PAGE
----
Recently, I heard someone talking about a pitch she got from a consultant on a topic she thought was great and necessary for her workplace. However, rather than engaging the consultant she commented, “I could do that–and cheaper!” And perhaps she could, but it made me think about how consulting is structured and how consultants are often seen by potential clients.
Yes, being self-employed, most consultants charge rates higher than a typical hourly employee wage. However, there are many reasons for this – life behind the consultant curtain is a bit more complex than is sometimes realized. All too often people only see the “face-time” with the client in relation to the consulting costs and think, “But they only spent ‘x’ hours with me, why is the cost so high?” They are seeing the visible part of the cost iceberg, not all the costs that lay below the surface.
How do independent consultants come up with fee rates? It’s a great question and one I’m still working on. Fees first need to cover hard costs – practice insurance, accounting/bookkeeping, software, computers and equipment, IT support, rent, health and dental expenses, Canada Pension Plan contributions, transportation, printing and stationary materials, legal, professional membership fees, as well as websites, postage, etc.
Then there are the soft costs, time when a consultant is not receiving income because of non-billable draws on her or his time. “Hunting costs”, for example – this includes time spent writing lengthy proposals for work the consultant may never get, meeting with potential clients before they have signed a contract or agreed to a formal engagement of services, attending industry gatherings, trade shows and mixers where potential clients might be, etc.
Then there is the time spent on business operations – meeting with accountants, preparing tax filings, data entry and reviewing of accounts payable/receivable, ensuring compliance with contractual issues, dealing with banking (paying Visa statements!), etc.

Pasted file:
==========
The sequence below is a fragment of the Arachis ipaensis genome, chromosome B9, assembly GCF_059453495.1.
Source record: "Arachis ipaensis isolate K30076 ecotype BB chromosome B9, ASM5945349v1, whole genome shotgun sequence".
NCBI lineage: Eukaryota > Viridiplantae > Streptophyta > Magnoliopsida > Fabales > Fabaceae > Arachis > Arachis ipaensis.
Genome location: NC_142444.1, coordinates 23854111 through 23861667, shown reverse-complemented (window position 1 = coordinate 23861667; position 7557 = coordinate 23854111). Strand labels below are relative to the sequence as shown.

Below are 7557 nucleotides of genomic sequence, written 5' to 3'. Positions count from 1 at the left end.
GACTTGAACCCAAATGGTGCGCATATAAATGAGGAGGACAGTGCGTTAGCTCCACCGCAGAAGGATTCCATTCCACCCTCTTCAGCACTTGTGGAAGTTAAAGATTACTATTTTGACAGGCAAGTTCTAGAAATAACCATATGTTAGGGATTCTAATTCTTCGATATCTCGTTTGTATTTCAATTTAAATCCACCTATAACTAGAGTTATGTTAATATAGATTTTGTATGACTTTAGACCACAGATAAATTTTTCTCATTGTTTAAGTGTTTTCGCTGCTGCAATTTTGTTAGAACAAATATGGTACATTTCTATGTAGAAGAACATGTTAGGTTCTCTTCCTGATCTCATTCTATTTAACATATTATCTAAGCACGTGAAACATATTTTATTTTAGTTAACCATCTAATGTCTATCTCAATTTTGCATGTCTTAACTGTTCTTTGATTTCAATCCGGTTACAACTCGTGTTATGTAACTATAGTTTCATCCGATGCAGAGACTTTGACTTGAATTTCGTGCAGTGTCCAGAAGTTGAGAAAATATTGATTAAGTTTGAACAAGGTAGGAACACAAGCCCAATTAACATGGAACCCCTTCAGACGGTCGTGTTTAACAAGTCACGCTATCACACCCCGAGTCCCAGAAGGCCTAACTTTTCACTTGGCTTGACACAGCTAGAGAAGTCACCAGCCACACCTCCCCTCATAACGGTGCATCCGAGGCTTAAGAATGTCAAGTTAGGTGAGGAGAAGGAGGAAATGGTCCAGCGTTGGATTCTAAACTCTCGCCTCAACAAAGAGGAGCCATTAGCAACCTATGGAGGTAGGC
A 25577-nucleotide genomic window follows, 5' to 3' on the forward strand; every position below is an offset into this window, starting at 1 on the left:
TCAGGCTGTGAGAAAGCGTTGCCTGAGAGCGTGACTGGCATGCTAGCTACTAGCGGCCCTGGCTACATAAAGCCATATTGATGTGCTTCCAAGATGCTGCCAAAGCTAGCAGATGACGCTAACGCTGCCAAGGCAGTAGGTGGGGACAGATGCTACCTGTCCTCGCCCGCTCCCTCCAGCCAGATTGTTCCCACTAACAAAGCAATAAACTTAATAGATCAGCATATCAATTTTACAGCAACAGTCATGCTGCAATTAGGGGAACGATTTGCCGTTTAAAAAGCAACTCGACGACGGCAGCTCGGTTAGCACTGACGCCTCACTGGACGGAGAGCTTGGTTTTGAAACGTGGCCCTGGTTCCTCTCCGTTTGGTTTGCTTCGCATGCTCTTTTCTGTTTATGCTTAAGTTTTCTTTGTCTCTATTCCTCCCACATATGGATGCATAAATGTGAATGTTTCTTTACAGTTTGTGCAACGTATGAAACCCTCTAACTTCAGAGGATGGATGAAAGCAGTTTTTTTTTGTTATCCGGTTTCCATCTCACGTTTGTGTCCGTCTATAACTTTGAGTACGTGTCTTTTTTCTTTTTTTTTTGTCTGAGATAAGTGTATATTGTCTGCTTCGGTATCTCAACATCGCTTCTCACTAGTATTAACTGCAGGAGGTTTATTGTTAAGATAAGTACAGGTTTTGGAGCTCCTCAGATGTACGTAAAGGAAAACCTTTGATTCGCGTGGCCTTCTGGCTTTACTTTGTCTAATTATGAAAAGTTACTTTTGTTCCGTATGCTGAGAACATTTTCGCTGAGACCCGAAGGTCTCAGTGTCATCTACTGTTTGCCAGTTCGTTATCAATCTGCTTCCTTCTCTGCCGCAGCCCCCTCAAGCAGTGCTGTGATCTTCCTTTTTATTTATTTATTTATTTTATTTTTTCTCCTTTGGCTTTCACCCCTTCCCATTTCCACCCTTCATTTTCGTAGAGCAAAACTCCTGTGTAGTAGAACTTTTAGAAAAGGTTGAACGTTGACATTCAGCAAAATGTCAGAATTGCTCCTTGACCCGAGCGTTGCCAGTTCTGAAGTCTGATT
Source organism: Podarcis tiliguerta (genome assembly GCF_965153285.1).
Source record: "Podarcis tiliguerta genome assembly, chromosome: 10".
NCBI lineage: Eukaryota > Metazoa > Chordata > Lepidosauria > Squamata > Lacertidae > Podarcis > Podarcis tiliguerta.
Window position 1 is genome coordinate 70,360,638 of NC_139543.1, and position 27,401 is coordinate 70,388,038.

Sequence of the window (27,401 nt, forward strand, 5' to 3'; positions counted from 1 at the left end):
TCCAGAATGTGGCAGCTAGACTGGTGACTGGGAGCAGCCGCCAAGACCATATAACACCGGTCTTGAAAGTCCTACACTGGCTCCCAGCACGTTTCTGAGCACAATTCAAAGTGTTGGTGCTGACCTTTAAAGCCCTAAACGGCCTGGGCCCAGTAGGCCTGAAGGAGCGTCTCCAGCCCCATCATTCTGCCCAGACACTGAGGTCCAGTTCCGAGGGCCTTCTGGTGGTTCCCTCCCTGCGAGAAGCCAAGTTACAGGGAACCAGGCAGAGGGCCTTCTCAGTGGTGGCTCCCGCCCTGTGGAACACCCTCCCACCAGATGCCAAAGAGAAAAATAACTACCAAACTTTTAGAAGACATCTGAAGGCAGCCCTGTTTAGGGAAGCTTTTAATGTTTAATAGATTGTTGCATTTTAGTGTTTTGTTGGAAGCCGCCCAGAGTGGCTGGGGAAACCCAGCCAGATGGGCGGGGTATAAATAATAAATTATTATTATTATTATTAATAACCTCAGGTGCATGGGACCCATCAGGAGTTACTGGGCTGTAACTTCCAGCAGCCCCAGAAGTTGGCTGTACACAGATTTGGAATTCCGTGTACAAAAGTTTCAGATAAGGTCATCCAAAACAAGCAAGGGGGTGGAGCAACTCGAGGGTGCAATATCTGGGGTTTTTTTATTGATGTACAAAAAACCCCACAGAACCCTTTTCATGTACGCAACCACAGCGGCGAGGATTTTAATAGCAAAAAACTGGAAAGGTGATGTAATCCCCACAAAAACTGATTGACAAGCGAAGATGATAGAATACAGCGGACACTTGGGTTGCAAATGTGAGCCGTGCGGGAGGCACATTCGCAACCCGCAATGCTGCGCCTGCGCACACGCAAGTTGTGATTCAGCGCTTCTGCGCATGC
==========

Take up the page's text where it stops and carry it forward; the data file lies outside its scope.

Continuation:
And there’s also the time that must be spent on the consultant’s own continuing education and professional development to ensure up-to-date and in-depth knowledge of subject area. This includes time spent reading industry publications, attending courses and upgrading skills, meeting with colleagues to discuss hot topics, etc. Another serious consideration for the independent consult is income/cash flow risk; there are often substantial lengths of time where a service provider has to absorb continued costs when the order book is light. Rarely is there a set amount of recurring income for an independent consultant.
Another factor not often appreciated in fee structure is the complexity and risk level associated with the work to be done. By their nature, consultants tend to be highly experienced specialists. The whole point of engaging a specialist with your business is to mitigate risk and get the most accurate and skillful advice possible, otherwise, why not just throw caution to the wind and give it your own best shot? Regardless of industry, it is almost always the case that increased specialty and experience results in increased value. You are engaging a consultant in many cases because the stakes are high. In my particular line of work, ceasing an individual’s employment, for example, comes with all kinds of risks and containing them is important. If you haven’t done something like this before, how much risk are you prepared to take in terminating an employee without engaging specialized help? Legal risk? Risk of theft of hard assets or intellectual property? There are even emotional and physical risks to be considered.
Non-consultants are certainly within their rights to question fees charged by independent consultants – this is the healthy “push-pull” part of the marketplace for specialized services that helps ensure appropriate value for money. But perhaps the next time you hear someone criticize the cost of consultancy services, consider the time they are taking away from tending to their day-to-day business operations. Maybe when you hear, “I could do that, and a lot cheaper”, the thought-provoking reply could be, “Yes, but would you?”